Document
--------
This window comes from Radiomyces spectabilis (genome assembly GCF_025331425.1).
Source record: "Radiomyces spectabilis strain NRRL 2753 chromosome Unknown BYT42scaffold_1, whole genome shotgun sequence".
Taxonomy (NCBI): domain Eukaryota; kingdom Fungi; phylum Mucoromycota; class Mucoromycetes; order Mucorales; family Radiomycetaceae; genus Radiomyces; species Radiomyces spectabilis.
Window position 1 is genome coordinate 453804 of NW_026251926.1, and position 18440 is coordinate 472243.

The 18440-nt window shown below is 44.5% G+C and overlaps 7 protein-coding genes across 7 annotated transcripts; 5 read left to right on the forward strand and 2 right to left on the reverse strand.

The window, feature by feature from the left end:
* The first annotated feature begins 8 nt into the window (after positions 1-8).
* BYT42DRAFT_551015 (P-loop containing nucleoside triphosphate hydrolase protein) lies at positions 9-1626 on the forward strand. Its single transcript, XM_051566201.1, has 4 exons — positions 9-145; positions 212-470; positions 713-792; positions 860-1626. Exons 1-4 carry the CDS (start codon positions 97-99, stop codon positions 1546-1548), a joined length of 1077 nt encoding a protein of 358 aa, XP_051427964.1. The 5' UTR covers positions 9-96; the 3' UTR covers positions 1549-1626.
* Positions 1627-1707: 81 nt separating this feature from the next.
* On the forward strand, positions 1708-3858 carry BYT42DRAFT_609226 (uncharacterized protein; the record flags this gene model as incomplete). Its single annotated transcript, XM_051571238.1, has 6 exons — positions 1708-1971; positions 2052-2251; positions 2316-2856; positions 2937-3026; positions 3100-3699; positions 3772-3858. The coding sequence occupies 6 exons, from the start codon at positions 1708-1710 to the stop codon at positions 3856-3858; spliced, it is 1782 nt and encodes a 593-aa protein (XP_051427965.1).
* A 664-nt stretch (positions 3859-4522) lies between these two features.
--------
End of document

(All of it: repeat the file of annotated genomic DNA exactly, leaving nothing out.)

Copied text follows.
This window comes from Radiomyces spectabilis (genome assembly GCF_025331425.1).
Source record: "Radiomyces spectabilis strain NRRL 2753 chromosome Unknown BYT42scaffold_1, whole genome shotgun sequence".
Taxonomy (NCBI): domain Eukaryota; kingdom Fungi; phylum Mucoromycota; class Mucoromycetes; order Mucorales; family Radiomycetaceae; genus Radiomyces; species Radiomyces spectabilis.
Window position 1 is genome coordinate 453804 of NW_026251926.1, and position 18440 is coordinate 472243.

The 18440-nt window shown below is 44.5% G+C and overlaps 7 protein-coding genes across 7 annotated transcripts; 5 read left to right on the forward strand and 2 right to left on the reverse strand.

The window, feature by feature from the left end:
* The first annotated feature begins 8 nt into the window (after positions 1-8).
* BYT42DRAFT_551015 (P-loop containing nucleoside triphosphate hydrolase protein) lies at positions 9-1626 on the forward strand. Its single transcript, XM_051566201.1, has 4 exons — positions 9-145; positions 212-470; positions 713-792; positions 860-1626. Exons 1-4 carry the CDS (start codon positions 97-99, stop codon positions 1546-1548), a joined length of 1077 nt encoding a protein of 358 aa, XP_051427964.1. The 5' UTR covers positions 9-96; the 3' UTR covers positions 1549-1626.
* Positions 1627-1707: 81 nt separating this feature from the next.
* On the forward strand, positions 1708-3858 carry BYT42DRAFT_609226 (uncharacterized protein; the record flags this gene model as incomplete). Its single annotated transcript, XM_051571238.1, has 6 exons — positions 1708-1971; positions 2052-2251; positions 2316-2856; positions 2937-3026; positions 3100-3699; positions 3772-3858. The coding sequence occupies 6 exons, from the start codon at positions 1708-1710 to the stop codon at positions 3856-3858; spliced, it is 1782 nt and encodes a 593-aa protein (XP_051427965.1).
* A 664-nt stretch (positions 3859-4522) lies between these two features.